How Google Knowledge Graph Search Impacts Retailers
Facebook collects a massive amount of data on consumers’ interests, likes and relationships. Until recently, the only way to monetize this data was to display ads next to a person's page on the social media site.
Enter Graph Search. At first glance, it seems that Graph Search might be an excellent vehicle to monetize Facebook's content. Graph Search can qualify a user better than ever since it stands at the intersection between a user's intent (their search terms) and their connections and interests (the graph). Therefore, retailers hope that Graph Search will help them reach their target audience more efficiently. More data helps retailers to narrow down and reach their relevant demographic.
One potential issue is that Graph Search relies on people's willingness to keep their personal information updated and accurate. A second issue is the tension between Facebook's eagerness for making this data available to partners and the user's desire to control how it's shared.
Facebook isn't the sole keeper of data about people, interests and connections, however. Google likely beats Facebook in that category. For all the data Facebook has collected about people through their chats, profiles, likes and connections, Google+ has it beat. Skeptical? Let's look at the evidence:
Some may object that Facebook has a much larger user base than Google+ (see TrendStreams), and they would be correct. I contend that Google has many more ways to narrow down your profile through services that don't have a counterpart in Facebook's offering today. Consider the following:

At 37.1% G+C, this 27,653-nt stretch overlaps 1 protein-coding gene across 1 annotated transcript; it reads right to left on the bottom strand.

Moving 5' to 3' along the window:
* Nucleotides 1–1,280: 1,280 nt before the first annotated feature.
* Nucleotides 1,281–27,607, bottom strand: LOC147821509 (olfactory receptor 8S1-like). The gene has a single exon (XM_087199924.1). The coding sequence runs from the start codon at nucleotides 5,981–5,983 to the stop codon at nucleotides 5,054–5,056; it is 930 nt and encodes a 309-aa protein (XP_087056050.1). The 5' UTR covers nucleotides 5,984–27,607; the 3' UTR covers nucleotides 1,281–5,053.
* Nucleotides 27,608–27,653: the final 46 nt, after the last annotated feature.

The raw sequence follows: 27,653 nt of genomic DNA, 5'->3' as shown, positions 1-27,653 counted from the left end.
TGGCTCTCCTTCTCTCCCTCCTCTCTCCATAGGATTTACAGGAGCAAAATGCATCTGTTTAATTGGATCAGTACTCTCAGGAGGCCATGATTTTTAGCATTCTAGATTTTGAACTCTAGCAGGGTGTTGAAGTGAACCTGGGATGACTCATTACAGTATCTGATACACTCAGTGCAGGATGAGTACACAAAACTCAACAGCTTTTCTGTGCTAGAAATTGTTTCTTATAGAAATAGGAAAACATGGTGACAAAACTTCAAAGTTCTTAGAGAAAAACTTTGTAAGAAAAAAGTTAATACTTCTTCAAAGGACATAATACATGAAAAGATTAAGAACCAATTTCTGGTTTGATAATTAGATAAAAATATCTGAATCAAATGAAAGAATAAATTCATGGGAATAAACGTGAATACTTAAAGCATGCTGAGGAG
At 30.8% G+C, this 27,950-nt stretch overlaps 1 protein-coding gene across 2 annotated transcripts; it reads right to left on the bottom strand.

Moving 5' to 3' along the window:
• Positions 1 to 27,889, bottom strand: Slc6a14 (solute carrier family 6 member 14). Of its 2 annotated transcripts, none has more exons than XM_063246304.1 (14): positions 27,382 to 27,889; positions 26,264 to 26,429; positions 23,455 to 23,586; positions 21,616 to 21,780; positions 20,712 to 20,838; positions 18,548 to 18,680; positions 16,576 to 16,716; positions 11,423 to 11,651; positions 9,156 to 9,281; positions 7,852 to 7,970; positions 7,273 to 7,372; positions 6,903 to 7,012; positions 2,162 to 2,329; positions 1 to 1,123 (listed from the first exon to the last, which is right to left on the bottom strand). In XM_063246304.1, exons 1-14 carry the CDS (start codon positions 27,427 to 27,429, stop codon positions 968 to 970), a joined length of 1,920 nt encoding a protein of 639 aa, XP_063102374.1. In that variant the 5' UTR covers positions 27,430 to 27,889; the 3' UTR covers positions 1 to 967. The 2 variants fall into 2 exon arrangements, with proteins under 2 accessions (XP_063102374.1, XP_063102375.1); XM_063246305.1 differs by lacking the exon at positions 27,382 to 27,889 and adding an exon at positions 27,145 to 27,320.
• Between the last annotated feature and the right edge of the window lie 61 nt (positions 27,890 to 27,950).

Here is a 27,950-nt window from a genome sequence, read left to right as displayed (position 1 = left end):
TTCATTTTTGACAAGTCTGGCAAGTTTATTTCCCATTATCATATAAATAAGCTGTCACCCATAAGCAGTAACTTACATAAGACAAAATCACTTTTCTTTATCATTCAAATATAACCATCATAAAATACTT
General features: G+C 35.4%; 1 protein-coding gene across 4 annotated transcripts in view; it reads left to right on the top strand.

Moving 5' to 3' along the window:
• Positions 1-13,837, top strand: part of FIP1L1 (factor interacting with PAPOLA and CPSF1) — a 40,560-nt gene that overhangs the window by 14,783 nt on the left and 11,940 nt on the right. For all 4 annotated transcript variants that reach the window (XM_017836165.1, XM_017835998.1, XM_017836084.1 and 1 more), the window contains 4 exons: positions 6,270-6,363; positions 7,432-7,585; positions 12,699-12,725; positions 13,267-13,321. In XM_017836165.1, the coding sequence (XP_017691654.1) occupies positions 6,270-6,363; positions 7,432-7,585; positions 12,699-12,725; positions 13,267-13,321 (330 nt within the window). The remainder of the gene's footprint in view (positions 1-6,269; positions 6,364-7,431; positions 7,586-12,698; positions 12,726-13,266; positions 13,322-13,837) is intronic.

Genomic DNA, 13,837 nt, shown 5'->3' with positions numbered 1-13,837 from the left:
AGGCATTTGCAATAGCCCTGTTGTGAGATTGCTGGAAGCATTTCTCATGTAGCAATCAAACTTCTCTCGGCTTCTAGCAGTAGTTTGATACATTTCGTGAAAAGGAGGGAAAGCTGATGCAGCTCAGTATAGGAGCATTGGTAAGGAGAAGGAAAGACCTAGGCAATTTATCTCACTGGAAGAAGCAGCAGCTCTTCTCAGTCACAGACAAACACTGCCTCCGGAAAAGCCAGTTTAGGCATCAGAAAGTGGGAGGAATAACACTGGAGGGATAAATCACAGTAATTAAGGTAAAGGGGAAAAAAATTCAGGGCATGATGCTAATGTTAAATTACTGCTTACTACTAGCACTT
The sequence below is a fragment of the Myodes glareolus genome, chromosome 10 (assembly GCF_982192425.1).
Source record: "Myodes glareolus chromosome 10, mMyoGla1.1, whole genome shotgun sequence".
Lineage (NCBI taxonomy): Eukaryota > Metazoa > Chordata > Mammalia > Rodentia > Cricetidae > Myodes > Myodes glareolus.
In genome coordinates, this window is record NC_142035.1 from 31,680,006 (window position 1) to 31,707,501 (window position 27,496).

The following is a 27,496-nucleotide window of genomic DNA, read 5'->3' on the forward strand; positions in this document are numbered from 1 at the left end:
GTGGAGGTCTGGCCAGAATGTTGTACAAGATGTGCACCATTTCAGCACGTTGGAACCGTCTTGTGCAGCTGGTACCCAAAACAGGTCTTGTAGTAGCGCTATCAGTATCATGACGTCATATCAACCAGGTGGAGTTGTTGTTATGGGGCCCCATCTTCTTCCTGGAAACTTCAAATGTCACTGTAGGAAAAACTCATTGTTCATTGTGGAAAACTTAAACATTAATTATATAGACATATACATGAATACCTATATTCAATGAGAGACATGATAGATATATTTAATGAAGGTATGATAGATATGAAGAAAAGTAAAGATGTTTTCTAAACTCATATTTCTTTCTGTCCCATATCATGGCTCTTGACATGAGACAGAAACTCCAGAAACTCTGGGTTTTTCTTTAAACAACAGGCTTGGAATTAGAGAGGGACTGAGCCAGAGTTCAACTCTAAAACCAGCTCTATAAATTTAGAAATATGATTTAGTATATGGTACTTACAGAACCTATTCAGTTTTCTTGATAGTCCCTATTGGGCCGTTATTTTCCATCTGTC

- Google Search can describe your immediate interest, including what you may not include on a social media profile page.
- Google Mail provides both a connection network and fills in the content between each connection via the messages exchanged. Arguably, chats fill a similar function, but the amount of meaningful information found in chats often pales in comparison to what emails provide.
- Google Calendar tracks your important appointments.
- Google Shopping provides a massive catalog of products, with retailers paying to upload their listings. Google can also track which products consumers are interested in.
- Google Maps can track where you are and where you want to go.
- Google Knowledge Graph contains more than 18 billion facts about the world. Google can infer that when you like "Aquemini," you're referring to the 1998 album by OutKast, and that you may be into hip-hop.
- YouTube, owned by Google, holds your artistic contributions and can glean clues about your interests based on which videos you watch.
All things said, Google has a better knowledge of you and your household than Facebook, and by a long shot. Your profile, interests, connections, things you buy, things you say, where you go and what you look for is tied to your Google+ account or other identifiable information (see browser fingerprinting).